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The Inverted Forestby John Dalton
Synopses & Reviews
Late on a warm summer night in rural Missouri, an elderly camp director hears a squeal of joyous female laughter and goes to investigate. At the camp swimming pool he comes upon a bewildering scene: his counselors stripped naked and engaged in a provocative celebration. The first camp session is set to start in just two days. He fires them all. As a result, new counselors must be quickly hired and brought to the Kindermann Forest Summer Camp.
One of them is Wyatt Huddy, a genetically disfigured young man who has been living in a Salvation Army facility. Gentle and diligent, large and imposing, Wyatt suffers a deep anxiety that his intelligence might be subnormal. All his life he’s been misjudged because of his irregular features. But while Wyatt is not worldly, he is also not an innocent. He has escaped a punishing home life with a reclusive and violent older sister.
Along with the other new counselors, Wyatt arrives expecting to care for children. To their astonishment, they learn that for the first two weeks of the camping season they will be responsible for 104 severely developmentally disabled adults, all of them wards of the state. For Wyatt it is a dilemma that turns his world inside out. Physically, he is indistinguishable from the state hospital campers he cares for. Inwardly, he would like to believe he is not of their tribe. Fortunately for Wyatt, there is a young woman on staff who understands his predicament better than he might have hoped.
At once the new counselors and disabled campers begin to reveal themselves. Most are well-intentioned; others unprepared. Some harbor dangerous inclinations. Among the campers is a perplexing array of ailments and appearances and behavior both tender and disturbing. To encounter them is to be reminded just how wide the possibilities are when one is describing human beings.
Soon Wyatt is called upon to prevent a terrible tragedy. In doing so, he commits an act whose repercussions will alter his own life and the lives of the other Kindermann Forest staff members for years to come.
Written with scrupulous fidelity to the strong passions running beneath the surface of camp life, The Inverted Forest is filled with yearning, desire, lust, banked hope, and unexpected devotion. This remarkable and audacious novel amply underscores Heaven Lake’s wide acclaim and confirms John Dalton’s rising prominence as a major American novelist.
"A failing summer camp forms the backdrop for Dalton's dark latest (after Heaven Lake), a layered consideration of what happens when intentions good and bad collide. Wyatt Huddy, a deformed but mentally intact young man, signs on as a short-notice replacement counselor at the Kindermann Forest Summer Camp in Ozarks country in 1996. To his and his fellow counselors' surprise, the camp's summer season begins by hosting a group of disabled adults from the state hospital. These campers bumble across the page as the central players are fleshed out — naive Wyatt, who keeps being mistaken for a camper; a well-drawn single-mother nurse named Harriet; the reactionary camp owner; a charming but sociopathic lifeguard; and a suspicious program director. As one of the staffer's nefarious plans comes to light, at least one terrible act looms with far-reaching consequences explored in the novel's second part, set 15 years in the future. Though there is tearing suspense surrounding the novel's central crime, and intelligent insight into the characters who surround it, a sense of imbalance persists, as if the crime, world-shaking though it is for some, is not quite convincingly set up. Nonetheless, this is a sensitive novel, richer in character than in plot. (July)" Publishers Weekly Copyright PWxyz, LLC. All rights reserved.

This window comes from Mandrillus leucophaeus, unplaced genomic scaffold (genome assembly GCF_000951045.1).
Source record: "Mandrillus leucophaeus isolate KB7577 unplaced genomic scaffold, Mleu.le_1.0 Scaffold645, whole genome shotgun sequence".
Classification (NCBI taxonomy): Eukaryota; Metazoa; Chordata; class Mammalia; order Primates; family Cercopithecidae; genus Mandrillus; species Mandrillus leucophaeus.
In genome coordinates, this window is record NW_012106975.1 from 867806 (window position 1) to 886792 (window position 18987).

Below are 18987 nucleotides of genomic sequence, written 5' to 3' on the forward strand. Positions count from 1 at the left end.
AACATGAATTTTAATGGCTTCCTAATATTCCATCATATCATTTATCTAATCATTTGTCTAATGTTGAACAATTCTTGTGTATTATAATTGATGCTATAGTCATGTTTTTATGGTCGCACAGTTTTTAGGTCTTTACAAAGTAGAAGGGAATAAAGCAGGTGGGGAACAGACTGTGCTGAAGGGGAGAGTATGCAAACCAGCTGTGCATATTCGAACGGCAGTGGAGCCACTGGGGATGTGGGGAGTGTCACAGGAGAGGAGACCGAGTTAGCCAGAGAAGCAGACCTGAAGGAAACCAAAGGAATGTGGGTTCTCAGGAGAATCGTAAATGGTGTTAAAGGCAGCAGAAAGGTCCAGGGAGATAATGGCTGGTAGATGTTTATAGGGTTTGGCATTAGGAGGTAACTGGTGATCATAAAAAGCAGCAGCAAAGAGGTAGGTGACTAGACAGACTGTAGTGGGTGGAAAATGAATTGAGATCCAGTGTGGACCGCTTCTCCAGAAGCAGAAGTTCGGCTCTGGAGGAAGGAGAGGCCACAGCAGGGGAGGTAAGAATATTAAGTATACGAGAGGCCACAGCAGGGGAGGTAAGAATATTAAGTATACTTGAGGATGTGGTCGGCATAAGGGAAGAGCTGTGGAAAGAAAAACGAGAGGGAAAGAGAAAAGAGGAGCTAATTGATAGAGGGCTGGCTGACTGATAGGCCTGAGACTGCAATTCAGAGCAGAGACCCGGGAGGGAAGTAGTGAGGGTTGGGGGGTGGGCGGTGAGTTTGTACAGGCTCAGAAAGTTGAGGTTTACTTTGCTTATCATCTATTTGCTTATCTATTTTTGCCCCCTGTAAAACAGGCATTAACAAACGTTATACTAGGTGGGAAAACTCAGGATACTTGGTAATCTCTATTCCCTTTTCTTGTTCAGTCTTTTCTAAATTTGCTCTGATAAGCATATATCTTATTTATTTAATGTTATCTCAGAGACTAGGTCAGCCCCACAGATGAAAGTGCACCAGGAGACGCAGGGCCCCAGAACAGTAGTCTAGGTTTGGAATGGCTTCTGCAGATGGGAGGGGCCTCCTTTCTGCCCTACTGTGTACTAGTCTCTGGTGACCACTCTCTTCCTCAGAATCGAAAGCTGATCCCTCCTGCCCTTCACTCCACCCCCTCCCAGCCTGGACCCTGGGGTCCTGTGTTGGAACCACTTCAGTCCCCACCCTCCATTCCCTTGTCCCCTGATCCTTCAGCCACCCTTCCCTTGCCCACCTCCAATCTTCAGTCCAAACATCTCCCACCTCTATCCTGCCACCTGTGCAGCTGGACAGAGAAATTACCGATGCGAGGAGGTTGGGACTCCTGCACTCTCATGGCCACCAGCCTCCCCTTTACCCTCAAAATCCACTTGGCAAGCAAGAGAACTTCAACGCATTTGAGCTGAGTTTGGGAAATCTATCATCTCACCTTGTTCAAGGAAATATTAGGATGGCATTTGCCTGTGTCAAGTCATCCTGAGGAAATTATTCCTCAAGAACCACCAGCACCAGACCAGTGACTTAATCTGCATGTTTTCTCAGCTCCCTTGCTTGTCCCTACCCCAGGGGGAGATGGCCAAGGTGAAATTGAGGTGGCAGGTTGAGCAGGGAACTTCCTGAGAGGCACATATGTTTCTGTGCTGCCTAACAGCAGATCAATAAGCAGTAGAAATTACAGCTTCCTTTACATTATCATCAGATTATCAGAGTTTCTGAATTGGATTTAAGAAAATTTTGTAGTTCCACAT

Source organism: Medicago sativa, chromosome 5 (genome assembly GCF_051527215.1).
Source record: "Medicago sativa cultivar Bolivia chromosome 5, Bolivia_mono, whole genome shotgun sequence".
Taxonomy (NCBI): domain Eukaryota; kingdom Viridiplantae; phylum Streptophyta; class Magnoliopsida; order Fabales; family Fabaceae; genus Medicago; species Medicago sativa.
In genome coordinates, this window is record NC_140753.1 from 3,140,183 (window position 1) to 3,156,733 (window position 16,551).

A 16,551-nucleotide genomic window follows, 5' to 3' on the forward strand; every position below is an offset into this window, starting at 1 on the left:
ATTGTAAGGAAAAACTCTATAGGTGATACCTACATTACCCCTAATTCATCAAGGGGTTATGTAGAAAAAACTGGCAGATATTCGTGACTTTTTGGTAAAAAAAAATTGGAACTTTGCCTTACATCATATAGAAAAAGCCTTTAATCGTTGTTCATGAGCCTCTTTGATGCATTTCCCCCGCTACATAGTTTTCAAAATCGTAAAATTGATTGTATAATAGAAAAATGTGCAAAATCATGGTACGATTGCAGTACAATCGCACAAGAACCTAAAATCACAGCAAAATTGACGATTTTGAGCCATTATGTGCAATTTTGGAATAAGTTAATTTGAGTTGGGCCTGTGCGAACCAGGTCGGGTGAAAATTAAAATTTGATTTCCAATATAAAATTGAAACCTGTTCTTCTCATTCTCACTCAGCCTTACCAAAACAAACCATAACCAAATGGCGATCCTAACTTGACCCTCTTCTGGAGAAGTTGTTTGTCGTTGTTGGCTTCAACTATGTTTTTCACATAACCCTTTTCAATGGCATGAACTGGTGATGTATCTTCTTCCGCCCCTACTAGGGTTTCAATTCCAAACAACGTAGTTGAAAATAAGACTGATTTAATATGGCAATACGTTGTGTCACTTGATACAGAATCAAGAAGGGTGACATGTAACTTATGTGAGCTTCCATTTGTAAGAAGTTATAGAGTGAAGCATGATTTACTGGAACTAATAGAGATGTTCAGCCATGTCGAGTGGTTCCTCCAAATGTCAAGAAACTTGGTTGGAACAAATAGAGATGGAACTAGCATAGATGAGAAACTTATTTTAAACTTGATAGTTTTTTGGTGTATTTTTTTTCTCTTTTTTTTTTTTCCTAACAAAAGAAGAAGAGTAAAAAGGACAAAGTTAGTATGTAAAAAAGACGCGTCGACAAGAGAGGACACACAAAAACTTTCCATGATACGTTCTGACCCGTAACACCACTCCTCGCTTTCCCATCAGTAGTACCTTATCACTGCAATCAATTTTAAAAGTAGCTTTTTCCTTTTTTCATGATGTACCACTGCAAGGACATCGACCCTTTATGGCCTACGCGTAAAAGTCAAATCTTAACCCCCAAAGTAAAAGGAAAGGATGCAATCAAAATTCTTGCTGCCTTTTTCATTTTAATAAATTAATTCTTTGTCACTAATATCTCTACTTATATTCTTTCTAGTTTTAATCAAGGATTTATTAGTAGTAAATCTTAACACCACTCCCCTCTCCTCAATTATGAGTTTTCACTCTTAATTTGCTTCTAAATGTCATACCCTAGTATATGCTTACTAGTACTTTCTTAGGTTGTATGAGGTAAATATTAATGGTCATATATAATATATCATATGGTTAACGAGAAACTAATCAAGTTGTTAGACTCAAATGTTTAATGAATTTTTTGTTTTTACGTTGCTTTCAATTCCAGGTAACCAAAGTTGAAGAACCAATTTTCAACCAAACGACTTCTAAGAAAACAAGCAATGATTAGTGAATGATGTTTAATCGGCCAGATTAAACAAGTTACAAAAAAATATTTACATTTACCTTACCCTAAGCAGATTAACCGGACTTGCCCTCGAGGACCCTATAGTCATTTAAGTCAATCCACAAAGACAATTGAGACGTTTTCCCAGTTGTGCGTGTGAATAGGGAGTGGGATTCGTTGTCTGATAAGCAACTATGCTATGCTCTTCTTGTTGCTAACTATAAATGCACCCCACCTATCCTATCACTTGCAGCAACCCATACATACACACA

"The Inverted Forest is a novel of immense insight and humanity by a writer whose prose can be exciting, tender, and unnervingly candid all at once. John Dalton's narrative proceeds with a grand inevitability, its resolution deeply satisfying and powerful. It has to be my Novel of the Year." Jim Crace, author of Being Dead and All That Follows
"The Inverted Forest is a magnificent novel, a true literary achievement that left me awestruck and breathless. It moves with a strange, eerie sense of dread, and it's full of suspense, but what impressed me most of all was the depth of John Dalton's insight into his characters. The chorus of narrators that make up this novel are drawn with such wisdom, compassion and kindness, the pages nearly seem to glow. I loved this book." Dan Chaon, author of Await Your Reply
THE INVERTED FOREST traces a story of unlikely love and sudden violence in an isolated Midwestern camp.
About the Author
John Dalton was born and raised in St. Louis, Missouri, the youngest of seven children. Upon graduation from college, he received a plane ticket to travel around the world, and so began an enduring interest in travel and foreign culture. During the late 1980s he lived in Taiwan for several years and traveled in Mainland China and other Asian countries. He attended the University of Iowa Writer's Workshop in the early 1990s and was awarded two fellowships at the Fine Arts Work Center in Provincetown as well as a James Michener/Paul Engle Award for his novel-in-progress, Heaven Lake. He presently lives with his wife in North Carolina.
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